I don’t like this rangefinder because you do need a tripod if you range over 2,000 yards to avoid your hands shaking.
There is no Bluetooth connection.
The reticle is relatively small, without a center dot, as I feel that the bigger reticles are better for precision.
2. Sig Sauer Kilo 2200 BDX - Best Rangefinder for Long-Range Shooting
Sig Sauer Kilo 2200 BDX is the go-to choice for long-range shooting. It’s primarily intended for long-range shooters, but you can use it for golf, too!
Pair with SIG BDX App
The app is pretty straightforward to set up, and it can provide you with accurate ballistic data for long-range shooting, such as elevation, windage, angle, distance, etc.
It works amazingly well with a BDX rifle scope and exchanges real-time data.
Excellent clarity and magnification
The optics come with an auto-adjust of the brightness according to your environment. But you can also change it manually according to your preferences.
There are three red reticles, so it’s easy to read distance in low light or extremely bright conditions.
The magnification is more significant than any other device in this price range - it’s 7x compared to the usual 6x.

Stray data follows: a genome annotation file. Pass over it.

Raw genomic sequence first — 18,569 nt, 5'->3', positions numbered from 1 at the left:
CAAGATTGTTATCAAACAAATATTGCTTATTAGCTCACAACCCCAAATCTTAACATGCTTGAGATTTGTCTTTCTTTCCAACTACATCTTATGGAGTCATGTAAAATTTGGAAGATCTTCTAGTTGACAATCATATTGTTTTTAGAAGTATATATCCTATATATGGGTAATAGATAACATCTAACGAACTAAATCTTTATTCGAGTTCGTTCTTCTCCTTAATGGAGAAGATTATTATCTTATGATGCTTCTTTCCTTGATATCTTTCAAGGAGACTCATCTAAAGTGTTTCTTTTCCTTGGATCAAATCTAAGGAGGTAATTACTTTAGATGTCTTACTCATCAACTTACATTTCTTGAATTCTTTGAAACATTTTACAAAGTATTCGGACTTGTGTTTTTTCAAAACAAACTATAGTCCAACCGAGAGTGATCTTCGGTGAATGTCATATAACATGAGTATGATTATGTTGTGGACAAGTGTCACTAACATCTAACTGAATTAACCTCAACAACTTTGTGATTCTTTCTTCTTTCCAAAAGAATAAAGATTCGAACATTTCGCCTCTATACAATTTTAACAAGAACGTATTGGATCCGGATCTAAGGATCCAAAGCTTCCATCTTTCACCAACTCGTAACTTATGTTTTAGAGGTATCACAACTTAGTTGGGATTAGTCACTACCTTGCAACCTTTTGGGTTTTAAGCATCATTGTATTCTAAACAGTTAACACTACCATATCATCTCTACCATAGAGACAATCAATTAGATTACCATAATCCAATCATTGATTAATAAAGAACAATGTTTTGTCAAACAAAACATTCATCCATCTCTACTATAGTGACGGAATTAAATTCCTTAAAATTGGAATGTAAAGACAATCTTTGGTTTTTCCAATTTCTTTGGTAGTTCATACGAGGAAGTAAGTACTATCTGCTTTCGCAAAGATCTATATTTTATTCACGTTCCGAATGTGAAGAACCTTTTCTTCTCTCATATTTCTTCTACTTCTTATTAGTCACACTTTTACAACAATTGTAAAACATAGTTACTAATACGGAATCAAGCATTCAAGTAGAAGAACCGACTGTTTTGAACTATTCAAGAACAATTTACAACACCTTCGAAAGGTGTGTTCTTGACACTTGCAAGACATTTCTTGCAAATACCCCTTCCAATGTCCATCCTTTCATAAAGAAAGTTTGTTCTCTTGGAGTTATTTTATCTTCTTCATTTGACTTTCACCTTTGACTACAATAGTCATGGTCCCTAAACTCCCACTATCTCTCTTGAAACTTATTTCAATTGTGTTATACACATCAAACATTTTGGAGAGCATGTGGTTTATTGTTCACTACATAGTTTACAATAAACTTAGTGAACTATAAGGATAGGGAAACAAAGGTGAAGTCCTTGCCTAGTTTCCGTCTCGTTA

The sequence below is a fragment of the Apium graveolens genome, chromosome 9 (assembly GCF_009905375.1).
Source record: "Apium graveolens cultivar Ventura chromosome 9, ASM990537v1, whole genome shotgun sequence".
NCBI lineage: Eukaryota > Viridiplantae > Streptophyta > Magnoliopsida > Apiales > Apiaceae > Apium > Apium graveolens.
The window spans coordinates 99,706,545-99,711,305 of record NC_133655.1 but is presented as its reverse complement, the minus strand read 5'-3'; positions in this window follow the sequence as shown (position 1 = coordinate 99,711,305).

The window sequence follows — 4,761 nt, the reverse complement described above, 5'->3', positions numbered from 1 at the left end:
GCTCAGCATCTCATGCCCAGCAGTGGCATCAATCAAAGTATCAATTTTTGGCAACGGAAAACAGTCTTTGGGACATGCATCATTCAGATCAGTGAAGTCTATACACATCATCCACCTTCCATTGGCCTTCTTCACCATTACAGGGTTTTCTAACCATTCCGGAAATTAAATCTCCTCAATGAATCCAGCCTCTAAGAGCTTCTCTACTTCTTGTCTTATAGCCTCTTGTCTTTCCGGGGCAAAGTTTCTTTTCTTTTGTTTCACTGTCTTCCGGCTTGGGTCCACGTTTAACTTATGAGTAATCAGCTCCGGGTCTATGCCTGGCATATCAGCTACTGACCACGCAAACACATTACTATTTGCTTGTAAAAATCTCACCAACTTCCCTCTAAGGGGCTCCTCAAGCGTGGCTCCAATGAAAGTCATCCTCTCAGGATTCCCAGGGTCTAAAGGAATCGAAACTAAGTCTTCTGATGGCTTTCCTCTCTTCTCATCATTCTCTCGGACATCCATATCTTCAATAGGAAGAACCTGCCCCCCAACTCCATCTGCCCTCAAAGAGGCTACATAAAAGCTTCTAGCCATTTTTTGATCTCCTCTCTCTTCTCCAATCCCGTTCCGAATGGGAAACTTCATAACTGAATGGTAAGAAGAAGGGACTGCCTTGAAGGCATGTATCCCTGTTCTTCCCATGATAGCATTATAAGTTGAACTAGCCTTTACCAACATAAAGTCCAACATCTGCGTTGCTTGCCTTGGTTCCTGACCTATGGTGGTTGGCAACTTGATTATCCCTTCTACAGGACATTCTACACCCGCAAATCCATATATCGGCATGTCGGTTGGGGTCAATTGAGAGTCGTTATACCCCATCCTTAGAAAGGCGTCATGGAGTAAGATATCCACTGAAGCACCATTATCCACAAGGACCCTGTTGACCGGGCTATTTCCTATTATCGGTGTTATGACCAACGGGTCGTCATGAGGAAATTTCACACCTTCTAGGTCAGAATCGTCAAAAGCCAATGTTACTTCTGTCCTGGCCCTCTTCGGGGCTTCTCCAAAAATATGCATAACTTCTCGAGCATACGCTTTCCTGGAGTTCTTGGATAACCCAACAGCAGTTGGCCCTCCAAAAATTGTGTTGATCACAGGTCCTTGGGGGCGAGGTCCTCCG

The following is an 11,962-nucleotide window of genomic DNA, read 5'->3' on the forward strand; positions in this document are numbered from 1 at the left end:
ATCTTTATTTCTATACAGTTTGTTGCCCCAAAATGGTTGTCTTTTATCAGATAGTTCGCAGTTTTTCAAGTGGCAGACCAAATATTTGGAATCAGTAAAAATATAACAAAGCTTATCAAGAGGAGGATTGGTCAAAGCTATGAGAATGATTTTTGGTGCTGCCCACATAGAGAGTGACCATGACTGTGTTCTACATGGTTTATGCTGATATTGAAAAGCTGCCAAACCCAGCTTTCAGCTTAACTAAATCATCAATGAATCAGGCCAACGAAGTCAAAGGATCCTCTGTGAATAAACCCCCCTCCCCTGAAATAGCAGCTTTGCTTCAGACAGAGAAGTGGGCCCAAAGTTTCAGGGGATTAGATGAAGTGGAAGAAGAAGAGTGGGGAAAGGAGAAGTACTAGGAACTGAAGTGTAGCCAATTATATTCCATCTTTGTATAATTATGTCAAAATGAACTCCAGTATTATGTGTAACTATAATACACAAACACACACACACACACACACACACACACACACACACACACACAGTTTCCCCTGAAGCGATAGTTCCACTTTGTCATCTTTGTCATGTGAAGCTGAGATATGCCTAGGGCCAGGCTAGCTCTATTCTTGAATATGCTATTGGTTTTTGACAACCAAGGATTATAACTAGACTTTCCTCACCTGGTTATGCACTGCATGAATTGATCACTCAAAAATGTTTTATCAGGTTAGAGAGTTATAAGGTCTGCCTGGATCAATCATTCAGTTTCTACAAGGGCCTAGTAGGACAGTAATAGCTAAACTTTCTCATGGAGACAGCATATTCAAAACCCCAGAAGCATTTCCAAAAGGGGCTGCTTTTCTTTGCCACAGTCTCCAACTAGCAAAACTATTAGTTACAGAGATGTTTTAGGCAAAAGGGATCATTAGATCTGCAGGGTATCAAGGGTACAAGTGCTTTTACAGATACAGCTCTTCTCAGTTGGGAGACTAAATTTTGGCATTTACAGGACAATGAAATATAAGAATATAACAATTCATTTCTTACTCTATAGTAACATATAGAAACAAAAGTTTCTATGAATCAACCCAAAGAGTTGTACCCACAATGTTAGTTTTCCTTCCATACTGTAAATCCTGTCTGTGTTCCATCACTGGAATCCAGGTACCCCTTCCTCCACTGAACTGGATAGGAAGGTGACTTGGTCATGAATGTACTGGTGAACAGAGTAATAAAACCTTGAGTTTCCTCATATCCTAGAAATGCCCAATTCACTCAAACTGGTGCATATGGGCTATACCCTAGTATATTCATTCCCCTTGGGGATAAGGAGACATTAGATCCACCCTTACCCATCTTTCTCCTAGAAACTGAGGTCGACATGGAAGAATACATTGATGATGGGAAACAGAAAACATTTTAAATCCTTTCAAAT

The unit boasts a total range capacity of about 3,400 yards - although you should expect your accurate measurements to be 2,200 yards and 1,300 for deer.
The rangefinder can even range through a blind mesh if you are on a ground blind.
Incredibly Fast Reading
The reading is relatively fast, giving you the shooting distance instantly and accurately.
It even comes with a scan mode, which is quick as lightning. It keeps up with moving targets such as deer or elk by updating 4 times/ second.
Automatic angle compensation
The ARM mode automatically adjusts the angle, which is a must to hunt with a rifle from a treestand.
I should add that the device is waterproof and pretty lightweight. Thanks to magnesium housing, it weighs only 7.5 ounces.
This ranger comes with a 5-year warranty on electronic parts and a lifetime warranty for the rest.
Simple to operate
It’s straightforward to use, too, as it has only two buttons.
What I didn’t like as much about this rangefinder is the lack of the archery mode.
Also, this unit can’t be paired with Kestrel devices. And there is no tripod mount available.
3. Leica Rangemaster CRF 2800.com - Best Rangefinder for Deer Hunting
If you're searching for the best rangefinders for hunting, here comes the Leica Rangemaster CRF 2800.com! It’s the go-to gear for many long-range shooters out there.
Integrated Ballistic Calculator - Leica Hunting
With Bluetooth, you can connect your smartphone and enter ballistic data to get curve info. The calculator allows you to adjust the number of clicks for your rifle.
It comes with four modes: